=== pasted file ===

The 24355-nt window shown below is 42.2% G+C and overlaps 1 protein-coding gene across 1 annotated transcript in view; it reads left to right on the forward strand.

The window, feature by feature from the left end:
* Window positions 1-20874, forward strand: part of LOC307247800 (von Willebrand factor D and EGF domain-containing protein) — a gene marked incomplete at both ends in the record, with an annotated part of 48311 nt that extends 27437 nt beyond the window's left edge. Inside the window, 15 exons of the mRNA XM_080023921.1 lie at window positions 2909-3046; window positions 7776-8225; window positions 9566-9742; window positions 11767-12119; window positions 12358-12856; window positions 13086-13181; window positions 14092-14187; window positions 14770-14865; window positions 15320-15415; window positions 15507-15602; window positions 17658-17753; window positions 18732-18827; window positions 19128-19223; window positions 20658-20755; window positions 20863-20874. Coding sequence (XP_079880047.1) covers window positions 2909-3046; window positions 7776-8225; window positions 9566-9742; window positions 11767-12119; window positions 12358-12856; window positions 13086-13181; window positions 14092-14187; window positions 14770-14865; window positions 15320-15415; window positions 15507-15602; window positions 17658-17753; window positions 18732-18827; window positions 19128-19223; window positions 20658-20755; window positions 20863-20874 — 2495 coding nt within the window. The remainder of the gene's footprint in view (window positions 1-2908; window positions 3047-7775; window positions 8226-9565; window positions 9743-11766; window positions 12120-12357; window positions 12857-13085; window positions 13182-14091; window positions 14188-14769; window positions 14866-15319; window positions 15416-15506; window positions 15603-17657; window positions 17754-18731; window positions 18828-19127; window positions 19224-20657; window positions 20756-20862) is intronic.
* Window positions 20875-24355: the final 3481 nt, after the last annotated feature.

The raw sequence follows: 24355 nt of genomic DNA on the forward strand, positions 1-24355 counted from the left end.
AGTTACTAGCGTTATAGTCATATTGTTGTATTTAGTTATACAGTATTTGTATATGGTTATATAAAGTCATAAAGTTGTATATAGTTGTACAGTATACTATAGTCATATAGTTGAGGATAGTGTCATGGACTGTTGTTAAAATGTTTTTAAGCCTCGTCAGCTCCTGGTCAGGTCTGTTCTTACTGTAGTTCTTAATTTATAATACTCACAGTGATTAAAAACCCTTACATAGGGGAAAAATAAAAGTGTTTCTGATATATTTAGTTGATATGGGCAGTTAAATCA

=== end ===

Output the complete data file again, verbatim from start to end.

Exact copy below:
The 24355-nt window shown below is 42.2% G+C and overlaps 1 protein-coding gene across 1 annotated transcript in view; it reads left to right on the forward strand.

The window, feature by feature from the left end:
* Window positions 1-20874, forward strand: part of LOC307247800 (von Willebrand factor D and EGF domain-containing protein) — a gene marked incomplete at both ends in the record, with an annotated part of 48311 nt that extends 27437 nt beyond the window's left edge. Inside the window, 15 exons of the mRNA XM_080023921.1 lie at window positions 2909-3046; window positions 7776-8225; window positions 9566-9742; window positions 11767-12119; window positions 12358-12856; window positions 13086-13181; window positions 14092-14187; window positions 14770-14865; window positions 15320-15415; window positions 15507-15602; window positions 17658-17753; window positions 18732-18827; window positions 19128-19223; window positions 20658-20755; window positions 20863-20874. Coding sequence (XP_079880047.1) covers window positions 2909-3046; window positions 7776-8225; window positions 9566-9742; window positions 11767-12119; window positions 12358-12856; window positions 13086-13181; window positions 14092-14187; window positions 14770-14865; window positions 15320-15415; window positions 15507-15602; window positions 17658-17753; window positions 18732-18827; window positions 19128-19223; window positions 20658-20755; window positions 20863-20874 — 2495 coding nt within the window. The remainder of the gene's footprint in view (window positions 1-2908; window positions 3047-7775; window positions 8226-9565; window positions 9743-11766; window positions 12120-12357; window positions 12857-13085; window positions 13182-14091; window positions 14188-14769; window positions 14866-15319; window positions 15416-15506; window positions 15603-17657; window positions 17754-18731; window positions 18828-19127; window positions 19224-20657; window positions 20756-20862) is intronic.
* Window positions 20875-24355: the final 3481 nt, after the last annotated feature.

The raw sequence follows: 24355 nt of genomic DNA on the forward strand, positions 1-24355 counted from the left end.
AGTTACTAGCGTTATAGTCATATTGTTGTATTTAGTTATACAGTATTTGTATATGGTTATATAAAGTCATAAAGTTGTATATAGTTGTACAGTATACTATAGTCATATAGTTGAGGATAGTGTCATGGACTGTTGTTAAAATGTTTTTAAGCCTCGTCAGCTCCTGGTCAGGTCTGTTCTTACTGTAGTTCTTAATTTATAATACTCACAGTGATTAAAAACCCTTACATAGGGGAAAAATAAAAGTGTTTCTGATATATTTAGTTGATATGGGCAGTTAAATCA